Yesterday afternoon, Joe and I went over to MoMA (Museum of Modern Art) which is less than a block from our hotel. We had a couple of hours and we knew that, though we don't get much of contemporary modern art, they had some work by Van Gogh, and Picasso, and, Gauguin, and Monet and Rousseau and Kahlo. That would be worth the price of admission. And they were.
But that's not what really mattered.
Not to say it didn't matter. We looked with awe at many iconic paintings. It was a bit difficult, being in a wheelchair to see past people, often those who stared at me in one moment and then stepped in front of me in another simply choosing not to see me. But. I'm not writing about that. We chatted as we went around, looking at this painting and that. We rolled our eyes at some of the modern works - things we aren't able to see or appreciate as art. We discovered some modern painters who took our collective breath away. We were like a couple of sour old folks despairing at people walking through the museum, holding cameras up to paintings and walking off ... never having seen the painting outside the screen of their camera phone.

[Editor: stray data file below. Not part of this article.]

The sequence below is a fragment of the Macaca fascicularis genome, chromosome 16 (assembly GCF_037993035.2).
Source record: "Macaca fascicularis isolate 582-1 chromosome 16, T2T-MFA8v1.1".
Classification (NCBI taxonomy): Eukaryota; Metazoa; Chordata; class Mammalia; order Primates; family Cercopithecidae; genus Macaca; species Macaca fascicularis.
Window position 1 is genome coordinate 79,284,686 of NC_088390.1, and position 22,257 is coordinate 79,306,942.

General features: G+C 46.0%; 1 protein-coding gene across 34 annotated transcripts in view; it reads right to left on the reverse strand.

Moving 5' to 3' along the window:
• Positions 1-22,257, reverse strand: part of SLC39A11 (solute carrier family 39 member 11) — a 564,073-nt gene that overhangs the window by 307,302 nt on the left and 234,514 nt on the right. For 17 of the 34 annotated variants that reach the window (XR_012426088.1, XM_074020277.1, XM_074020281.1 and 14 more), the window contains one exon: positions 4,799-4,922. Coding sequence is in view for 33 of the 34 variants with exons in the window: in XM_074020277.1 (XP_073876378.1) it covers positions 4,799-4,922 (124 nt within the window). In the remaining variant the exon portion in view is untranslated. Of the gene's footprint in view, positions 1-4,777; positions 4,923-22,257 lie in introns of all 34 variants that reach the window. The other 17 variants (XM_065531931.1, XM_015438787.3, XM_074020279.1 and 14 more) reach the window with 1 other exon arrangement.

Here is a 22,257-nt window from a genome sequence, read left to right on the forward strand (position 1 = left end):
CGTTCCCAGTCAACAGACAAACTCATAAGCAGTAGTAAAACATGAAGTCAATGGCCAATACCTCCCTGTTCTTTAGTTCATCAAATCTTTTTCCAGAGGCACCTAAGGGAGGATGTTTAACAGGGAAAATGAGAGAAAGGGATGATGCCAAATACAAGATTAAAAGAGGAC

We chatted about people. Noticed things that Ruby would love, that Sadie would disassemble. We wandered around as if time didn't exist. As if job pressures and home worries were suddenly just gone. As if hurts never happened. As if time itself had become buoyant and carried us along. We were simply taken out of our lives and into a different space. A parallel universe. The art captured us. The art moved us. The art took us by surprise. Art did what are was supposed to do.
But so did space. The space was full of people but the floors were easy to navigate on and I seldom tired and needed help to push. I could turn on a dime and stop in an instant. The floor was a floor made as much for wheels as for heels. The space provided little challenge so we could concentrate on the most important art.
The art of simply being together.
The art of time spent well.
The art of using brackets - (real) life..
We took no phones.
We took no cameras.
We simply took each other out.
MoMa gave us pictures to look at.
MoMa gave us space to easily move about in.
But we, us, Joe and Dave, spent a few hours making art.